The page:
We all want the best for our health. But sometimes it’s hard to agree on how to get there. (Just step into a room of vegans and paleo die-hards, and stand in the crossfire!) When it comes to statins, professional opinions and even the research, itself, can be rather polarizing. Some say statins are bad and should be avoided at all costs. Others say that statins are a great way for managing LDL (“bad”) cholesterol and should be used for reducing risk of heart attack and stroke.
So, who’s right?
Let’s take a closer look at the issue…
What Are Statins?
Statins are a type of drug that inhibit the production of HMG CoA Reductase, an enzyme the liver relies on for the production of cholesterol. Common statins you may have heard of include:
- Atorvastatin (Lipitor)
- Fluvastatin (Lescol XL)
- Lovastatin (Altoprev)
- Pitavastatin (Livalo)
- Pravastatin (Pravachol)
- Rosuvastatin (Crestor, Ezallor)
- Simvastatin (Zocor, FloLipid)
If you have high cholesterol and your doctor is concerned about your risk for stroke or heart attack, then you may have been prescribed one of these statins.
Risks Associated With Statins
Let’s explore some of the common risks, side effects (and misconceptions!) surrounding statins.
- Muscle Soreness: One of the most common complaints heard from patients on statins is muscle soreness or fatigue. While there certainly are legitimate claims of muscle soreness, researchers have noticed something called a “nocebo” effect with regards to this side effect. A nocebo effect occurs when patients given a placebo in a clinical trial report a negative side effect associated with the actual drug (which they aren’t receiving) because they expect it. While the risk of developing muscle pain is somewhere around five percent or less, as many as 30 percent of people taking a placebo report muscle fatigue! This outcome suggests that many cases of muscle soreness associated with statin use may not actually be caused by statins.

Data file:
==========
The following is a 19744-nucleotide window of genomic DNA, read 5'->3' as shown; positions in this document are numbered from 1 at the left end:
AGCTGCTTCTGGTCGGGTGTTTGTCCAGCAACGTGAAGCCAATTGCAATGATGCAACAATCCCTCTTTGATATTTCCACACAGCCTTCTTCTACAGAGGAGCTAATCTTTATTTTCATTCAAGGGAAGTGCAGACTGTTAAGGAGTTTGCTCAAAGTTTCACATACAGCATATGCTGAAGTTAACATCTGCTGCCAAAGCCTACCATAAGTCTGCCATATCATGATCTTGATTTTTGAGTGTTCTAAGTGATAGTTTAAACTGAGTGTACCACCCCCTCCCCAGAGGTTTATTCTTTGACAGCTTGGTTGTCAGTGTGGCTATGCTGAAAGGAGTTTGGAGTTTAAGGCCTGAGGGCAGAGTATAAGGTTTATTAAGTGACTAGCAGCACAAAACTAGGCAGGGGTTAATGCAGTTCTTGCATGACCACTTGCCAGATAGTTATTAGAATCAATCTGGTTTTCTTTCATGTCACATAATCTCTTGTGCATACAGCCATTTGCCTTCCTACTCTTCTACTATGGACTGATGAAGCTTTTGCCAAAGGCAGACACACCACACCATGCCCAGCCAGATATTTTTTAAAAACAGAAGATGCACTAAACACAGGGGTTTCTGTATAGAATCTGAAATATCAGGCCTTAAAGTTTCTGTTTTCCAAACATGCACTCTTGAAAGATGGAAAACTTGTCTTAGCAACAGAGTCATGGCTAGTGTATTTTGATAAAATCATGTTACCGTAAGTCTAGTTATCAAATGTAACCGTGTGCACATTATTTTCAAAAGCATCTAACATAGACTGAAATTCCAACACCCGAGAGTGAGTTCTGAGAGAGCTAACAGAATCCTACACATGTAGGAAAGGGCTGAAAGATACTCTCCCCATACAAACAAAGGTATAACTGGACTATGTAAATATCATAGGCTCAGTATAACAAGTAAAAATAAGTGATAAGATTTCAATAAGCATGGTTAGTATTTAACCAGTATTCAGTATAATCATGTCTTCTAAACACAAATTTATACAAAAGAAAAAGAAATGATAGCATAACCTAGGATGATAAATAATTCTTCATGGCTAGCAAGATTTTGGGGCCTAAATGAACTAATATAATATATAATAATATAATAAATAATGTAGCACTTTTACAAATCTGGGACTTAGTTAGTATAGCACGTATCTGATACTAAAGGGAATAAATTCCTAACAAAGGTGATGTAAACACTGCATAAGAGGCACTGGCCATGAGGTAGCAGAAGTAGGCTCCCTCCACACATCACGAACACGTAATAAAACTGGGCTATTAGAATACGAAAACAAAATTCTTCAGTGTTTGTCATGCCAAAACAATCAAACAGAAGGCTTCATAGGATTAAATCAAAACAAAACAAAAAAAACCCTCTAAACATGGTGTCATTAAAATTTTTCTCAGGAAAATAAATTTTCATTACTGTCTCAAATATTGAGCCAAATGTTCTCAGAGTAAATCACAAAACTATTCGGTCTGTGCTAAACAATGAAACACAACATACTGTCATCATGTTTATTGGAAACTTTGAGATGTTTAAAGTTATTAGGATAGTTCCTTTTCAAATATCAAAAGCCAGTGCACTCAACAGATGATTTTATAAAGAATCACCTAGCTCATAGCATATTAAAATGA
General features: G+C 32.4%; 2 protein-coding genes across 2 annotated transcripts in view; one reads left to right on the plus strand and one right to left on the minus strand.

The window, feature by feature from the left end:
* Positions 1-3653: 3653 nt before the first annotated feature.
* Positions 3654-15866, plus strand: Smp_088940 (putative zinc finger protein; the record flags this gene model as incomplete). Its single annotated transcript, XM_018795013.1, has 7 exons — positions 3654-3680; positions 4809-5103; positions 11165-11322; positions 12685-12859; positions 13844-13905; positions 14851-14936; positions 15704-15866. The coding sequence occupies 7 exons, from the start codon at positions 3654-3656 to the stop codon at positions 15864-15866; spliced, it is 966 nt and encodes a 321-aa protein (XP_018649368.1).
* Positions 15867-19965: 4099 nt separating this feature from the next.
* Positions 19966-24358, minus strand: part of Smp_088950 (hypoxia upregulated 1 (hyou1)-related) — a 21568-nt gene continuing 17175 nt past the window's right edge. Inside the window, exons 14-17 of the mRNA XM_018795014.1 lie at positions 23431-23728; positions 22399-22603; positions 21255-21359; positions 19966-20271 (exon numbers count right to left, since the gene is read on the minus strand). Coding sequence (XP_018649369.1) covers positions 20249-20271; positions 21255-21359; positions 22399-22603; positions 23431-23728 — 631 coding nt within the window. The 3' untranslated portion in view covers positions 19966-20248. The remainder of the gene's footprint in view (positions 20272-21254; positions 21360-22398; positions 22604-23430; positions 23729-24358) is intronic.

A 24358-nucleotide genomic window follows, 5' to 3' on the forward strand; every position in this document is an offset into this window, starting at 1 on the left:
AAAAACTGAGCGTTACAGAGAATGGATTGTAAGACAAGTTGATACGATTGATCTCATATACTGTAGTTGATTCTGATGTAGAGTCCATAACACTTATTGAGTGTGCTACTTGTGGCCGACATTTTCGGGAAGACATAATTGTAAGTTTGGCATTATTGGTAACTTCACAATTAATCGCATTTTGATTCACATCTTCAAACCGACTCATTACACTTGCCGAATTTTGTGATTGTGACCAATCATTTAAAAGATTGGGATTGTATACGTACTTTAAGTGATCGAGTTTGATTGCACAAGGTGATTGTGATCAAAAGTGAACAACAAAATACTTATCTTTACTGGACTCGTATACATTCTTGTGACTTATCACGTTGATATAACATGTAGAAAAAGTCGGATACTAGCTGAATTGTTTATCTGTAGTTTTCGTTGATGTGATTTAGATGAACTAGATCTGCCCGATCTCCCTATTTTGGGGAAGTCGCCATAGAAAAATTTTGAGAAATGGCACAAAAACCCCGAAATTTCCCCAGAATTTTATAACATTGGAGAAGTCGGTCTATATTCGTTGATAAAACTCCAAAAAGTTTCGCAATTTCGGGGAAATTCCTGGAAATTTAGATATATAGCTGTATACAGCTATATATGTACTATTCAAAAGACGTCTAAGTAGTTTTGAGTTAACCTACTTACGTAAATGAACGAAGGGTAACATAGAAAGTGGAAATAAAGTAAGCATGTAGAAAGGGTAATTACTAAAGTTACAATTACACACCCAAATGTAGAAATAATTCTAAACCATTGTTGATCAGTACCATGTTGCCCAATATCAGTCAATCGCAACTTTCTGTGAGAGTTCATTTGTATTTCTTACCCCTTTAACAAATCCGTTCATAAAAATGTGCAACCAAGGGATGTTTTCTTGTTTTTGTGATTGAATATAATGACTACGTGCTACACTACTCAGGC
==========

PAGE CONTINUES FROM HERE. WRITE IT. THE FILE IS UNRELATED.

- Liver Damage: Statin use interferes with normal liver function. Occasionally, there could be an increase in the production of a certain enzyme that signals liver inflammation. When this occurs at a low level, many people are fine to continue their use of statins. If the jump in enzyme levels is severe, then your doctor may advise quitting statin use in order to avoid liver damage.
- Elevated Blood Sugar Levels (sometimes Type 2 Diabetes): In some people taking statins, blood sugar may increase; in some of those cases, the increase in blood sugar levels could be significant enough to cause type 2 diabetes. Of course, patients who already have type 2 diabetes may be at a higher risk for heart attack. The benefit of added heart protection may outweigh the minimal increase in blood sugar level that’s caused by a statin.
- Memory Loss & Confusion: There is some evidence that statin use may cause certain neurological problems, such as memory loss and confusion. If you do experience these side effects, the good news is that the damage is not permanent and is reversed once statin use is stopped. Interestingly enough, there are some studies that suggest statin use can actually have cognitive benefits for some patients with dementia.
So, are statins good or bad? For many of the 30 percent of American adults taking statins, the benefits outweigh the risks and side effects. For others, sustained statin use is simply not practical.
As always, it’s ideal if you are able to lower your LDL cholesterol through dietary, exercise, and lifestyle changes. If this is not possible, talk with your doctor about whether or not statins are right for you.
Schedule Your Appointment With an Internal Medicine Provider
Do you want to learn more about statins and high cholesterol? Schedule an appointment with your internal medicine provider at St. Thomas Medical Group in Nashville for more information. Call +1 (615) 297-2700 today.